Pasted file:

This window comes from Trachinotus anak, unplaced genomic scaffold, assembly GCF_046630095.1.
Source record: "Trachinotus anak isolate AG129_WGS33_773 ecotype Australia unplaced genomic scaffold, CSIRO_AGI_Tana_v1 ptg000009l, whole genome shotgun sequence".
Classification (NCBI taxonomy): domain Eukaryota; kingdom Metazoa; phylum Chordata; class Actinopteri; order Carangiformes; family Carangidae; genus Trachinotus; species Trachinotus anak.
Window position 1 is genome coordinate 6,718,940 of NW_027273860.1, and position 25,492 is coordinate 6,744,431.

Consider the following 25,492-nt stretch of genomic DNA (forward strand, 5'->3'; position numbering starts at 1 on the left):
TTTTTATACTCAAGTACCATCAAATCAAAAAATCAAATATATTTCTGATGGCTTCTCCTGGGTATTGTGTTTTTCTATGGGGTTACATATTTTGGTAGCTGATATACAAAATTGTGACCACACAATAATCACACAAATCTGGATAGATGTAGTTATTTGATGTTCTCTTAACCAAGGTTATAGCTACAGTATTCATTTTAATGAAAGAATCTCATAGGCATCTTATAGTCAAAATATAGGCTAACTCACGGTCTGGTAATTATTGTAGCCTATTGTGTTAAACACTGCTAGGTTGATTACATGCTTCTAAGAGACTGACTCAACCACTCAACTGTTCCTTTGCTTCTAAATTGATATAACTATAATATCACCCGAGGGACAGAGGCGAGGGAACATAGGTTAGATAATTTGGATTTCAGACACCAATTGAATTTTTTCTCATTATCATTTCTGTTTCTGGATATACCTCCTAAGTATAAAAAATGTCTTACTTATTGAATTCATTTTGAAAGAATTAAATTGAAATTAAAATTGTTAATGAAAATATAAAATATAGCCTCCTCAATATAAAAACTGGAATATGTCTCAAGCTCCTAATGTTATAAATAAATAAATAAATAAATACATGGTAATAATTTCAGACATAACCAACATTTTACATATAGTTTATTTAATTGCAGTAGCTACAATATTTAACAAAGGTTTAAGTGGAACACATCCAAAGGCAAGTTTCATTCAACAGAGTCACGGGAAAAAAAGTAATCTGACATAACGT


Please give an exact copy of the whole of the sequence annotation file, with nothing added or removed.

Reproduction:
This window comes from Trachinotus anak, unplaced genomic scaffold, assembly GCF_046630095.1.
Source record: "Trachinotus anak isolate AG129_WGS33_773 ecotype Australia unplaced genomic scaffold, CSIRO_AGI_Tana_v1 ptg000009l, whole genome shotgun sequence".
Classification (NCBI taxonomy): domain Eukaryota; kingdom Metazoa; phylum Chordata; class Actinopteri; order Carangiformes; family Carangidae; genus Trachinotus; species Trachinotus anak.
Window position 1 is genome coordinate 6,718,940 of NW_027273860.1, and position 25,492 is coordinate 6,744,431.

Consider the following 25,492-nt stretch of genomic DNA (forward strand, 5'->3'; position numbering starts at 1 on the left):
TTTTTATACTCAAGTACCATCAAATCAAAAAATCAAATATATTTCTGATGGCTTCTCCTGGGTATTGTGTTTTTCTATGGGGTTACATATTTTGGTAGCTGATATACAAAATTGTGACCACACAATAATCACACAAATCTGGATAGATGTAGTTATTTGATGTTCTCTTAACCAAGGTTATAGCTACAGTATTCATTTTAATGAAAGAATCTCATAGGCATCTTATAGTCAAAATATAGGCTAACTCACGGTCTGGTAATTATTGTAGCCTATTGTGTTAAACACTGCTAGGTTGATTACATGCTTCTAAGAGACTGACTCAACCACTCAACTGTTCCTTTGCTTCTAAATTGATATAACTATAATATCACCCGAGGGACAGAGGCGAGGGAACATAGGTTAGATAATTTGGATTTCAGACACCAATTGAATTTTTTCTCATTATCATTTCTGTTTCTGGATATACCTCCTAAGTATAAAAAATGTCTTACTTATTGAATTCATTTTGAAAGAATTAAATTGAAATTAAAATTGTTAATGAAAATATAAAATATAGCCTCCTCAATATAAAAACTGGAATATGTCTCAAGCTCCTAATGTTATAAATAAATAAATAAATAAATACATGGTAATAATTTCAGACATAACCAACATTTTACATATAGTTTATTTAATTGCAGTAGCTACAATATTTAACAAAGGTTTAAGTGGAACACATCCAAAGGCAAGTTTCATTCAACAGAGTCACGGGAAAAAAAGTAATCTGACATAACGT